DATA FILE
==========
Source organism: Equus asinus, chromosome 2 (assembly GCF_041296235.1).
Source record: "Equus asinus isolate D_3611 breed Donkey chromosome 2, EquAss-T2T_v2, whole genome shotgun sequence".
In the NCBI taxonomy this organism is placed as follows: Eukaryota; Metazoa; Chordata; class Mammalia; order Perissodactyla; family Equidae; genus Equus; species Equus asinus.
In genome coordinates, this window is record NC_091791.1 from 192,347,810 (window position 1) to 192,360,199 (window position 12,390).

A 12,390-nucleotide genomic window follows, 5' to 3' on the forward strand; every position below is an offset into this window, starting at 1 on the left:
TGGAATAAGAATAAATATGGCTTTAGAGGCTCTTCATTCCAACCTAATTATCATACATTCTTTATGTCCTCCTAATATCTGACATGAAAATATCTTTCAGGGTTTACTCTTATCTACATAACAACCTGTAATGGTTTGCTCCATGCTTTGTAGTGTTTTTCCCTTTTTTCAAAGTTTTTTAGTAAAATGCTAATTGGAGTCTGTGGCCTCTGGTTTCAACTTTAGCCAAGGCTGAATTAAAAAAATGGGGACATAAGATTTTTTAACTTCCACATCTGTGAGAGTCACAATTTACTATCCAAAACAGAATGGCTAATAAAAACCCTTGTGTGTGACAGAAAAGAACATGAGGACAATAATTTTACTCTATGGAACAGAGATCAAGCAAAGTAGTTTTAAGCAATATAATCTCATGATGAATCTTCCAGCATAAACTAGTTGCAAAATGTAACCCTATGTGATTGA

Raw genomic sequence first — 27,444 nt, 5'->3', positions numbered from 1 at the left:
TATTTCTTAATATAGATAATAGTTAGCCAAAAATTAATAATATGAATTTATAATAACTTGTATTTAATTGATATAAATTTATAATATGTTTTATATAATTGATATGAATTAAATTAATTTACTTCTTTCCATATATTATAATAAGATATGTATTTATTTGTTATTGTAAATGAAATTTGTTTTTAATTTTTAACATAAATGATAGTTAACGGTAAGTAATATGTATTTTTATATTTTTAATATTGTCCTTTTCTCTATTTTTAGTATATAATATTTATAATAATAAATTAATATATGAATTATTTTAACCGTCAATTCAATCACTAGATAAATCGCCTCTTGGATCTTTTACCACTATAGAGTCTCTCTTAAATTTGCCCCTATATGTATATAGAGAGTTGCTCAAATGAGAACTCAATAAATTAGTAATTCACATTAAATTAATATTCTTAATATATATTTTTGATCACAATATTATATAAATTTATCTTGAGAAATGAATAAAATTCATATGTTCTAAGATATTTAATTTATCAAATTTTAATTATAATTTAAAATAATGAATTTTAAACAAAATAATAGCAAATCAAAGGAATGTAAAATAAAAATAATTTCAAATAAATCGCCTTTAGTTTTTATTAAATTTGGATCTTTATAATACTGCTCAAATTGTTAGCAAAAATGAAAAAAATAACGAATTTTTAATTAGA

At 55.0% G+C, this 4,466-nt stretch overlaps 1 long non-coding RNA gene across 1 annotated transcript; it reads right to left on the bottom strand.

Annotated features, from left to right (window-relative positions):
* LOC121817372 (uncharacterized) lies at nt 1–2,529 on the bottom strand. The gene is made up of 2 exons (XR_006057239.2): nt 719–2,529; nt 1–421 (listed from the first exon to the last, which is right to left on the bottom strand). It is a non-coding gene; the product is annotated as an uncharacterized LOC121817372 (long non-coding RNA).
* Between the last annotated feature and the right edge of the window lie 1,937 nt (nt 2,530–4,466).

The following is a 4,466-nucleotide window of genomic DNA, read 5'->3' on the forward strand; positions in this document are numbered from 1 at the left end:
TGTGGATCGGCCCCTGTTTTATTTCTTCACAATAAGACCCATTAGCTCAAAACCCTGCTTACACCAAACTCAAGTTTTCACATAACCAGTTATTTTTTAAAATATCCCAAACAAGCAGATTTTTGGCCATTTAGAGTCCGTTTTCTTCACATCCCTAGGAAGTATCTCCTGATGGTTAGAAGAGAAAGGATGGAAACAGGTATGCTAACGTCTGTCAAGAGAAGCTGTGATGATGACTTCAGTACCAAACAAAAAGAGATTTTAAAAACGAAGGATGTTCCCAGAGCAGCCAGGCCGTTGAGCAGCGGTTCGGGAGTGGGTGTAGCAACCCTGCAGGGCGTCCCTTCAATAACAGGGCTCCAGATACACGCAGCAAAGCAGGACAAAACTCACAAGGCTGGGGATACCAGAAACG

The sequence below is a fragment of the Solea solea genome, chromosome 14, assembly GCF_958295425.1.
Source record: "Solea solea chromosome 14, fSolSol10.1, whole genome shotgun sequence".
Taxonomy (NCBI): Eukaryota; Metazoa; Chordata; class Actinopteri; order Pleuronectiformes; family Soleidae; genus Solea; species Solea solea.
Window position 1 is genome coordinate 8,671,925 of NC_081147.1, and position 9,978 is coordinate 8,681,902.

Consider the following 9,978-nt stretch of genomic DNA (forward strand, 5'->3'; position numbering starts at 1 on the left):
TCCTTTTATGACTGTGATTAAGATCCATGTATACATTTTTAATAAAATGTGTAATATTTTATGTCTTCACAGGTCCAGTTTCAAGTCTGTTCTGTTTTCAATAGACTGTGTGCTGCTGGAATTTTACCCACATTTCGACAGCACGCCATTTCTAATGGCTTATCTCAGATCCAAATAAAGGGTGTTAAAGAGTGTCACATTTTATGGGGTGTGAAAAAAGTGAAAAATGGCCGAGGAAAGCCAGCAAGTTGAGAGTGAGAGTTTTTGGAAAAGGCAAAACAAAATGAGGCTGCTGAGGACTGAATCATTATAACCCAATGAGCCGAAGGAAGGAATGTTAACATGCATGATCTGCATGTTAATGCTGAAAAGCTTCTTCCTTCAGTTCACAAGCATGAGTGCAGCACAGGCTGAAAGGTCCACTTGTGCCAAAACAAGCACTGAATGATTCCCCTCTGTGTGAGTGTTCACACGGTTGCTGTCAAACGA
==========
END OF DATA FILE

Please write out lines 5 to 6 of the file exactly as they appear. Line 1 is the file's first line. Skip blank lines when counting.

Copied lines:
A 12,390-nucleotide genomic window follows, 5' to 3' on the forward strand; every position below is an offset into this window, starting at 1 on the left:
TGGAATAAGAATAAATATGGCTTTAGAGGCTCTTCATTCCAACCTAATTATCATACATTCTTTATGTCCTCCTAATATCTGACATGAAAATATCTTTCAGGGTTTACTCTTATCTACATAACAACCTGTAATGGTTTGCTCCATGCTTTGTAGTGTTTTTCCCTTTTTTCAAAGTTTTTTAGTAAAATGCTAATTGGAGTCTGTGGCCTCTGGTTTCAACTTTAGCCAAGGCTGAATTAAAAAAATGGGGACATAAGATTTTTTAACTTCCACATCTGTGAGAGTCACAATTTACTATCCAAAACAGAATGGCTAATAAAAACCCTTGTGTGTGACAGAAAAGAACATGAGGACAATAATTTTACTCTATGGAACAGAGATCAAGCAAAGTAGTTTTAAGCAATATAATCTCATGATGAATCTTCCAGCATAAACTAGTTGCAAAATGTAACCCTATGTGATTGA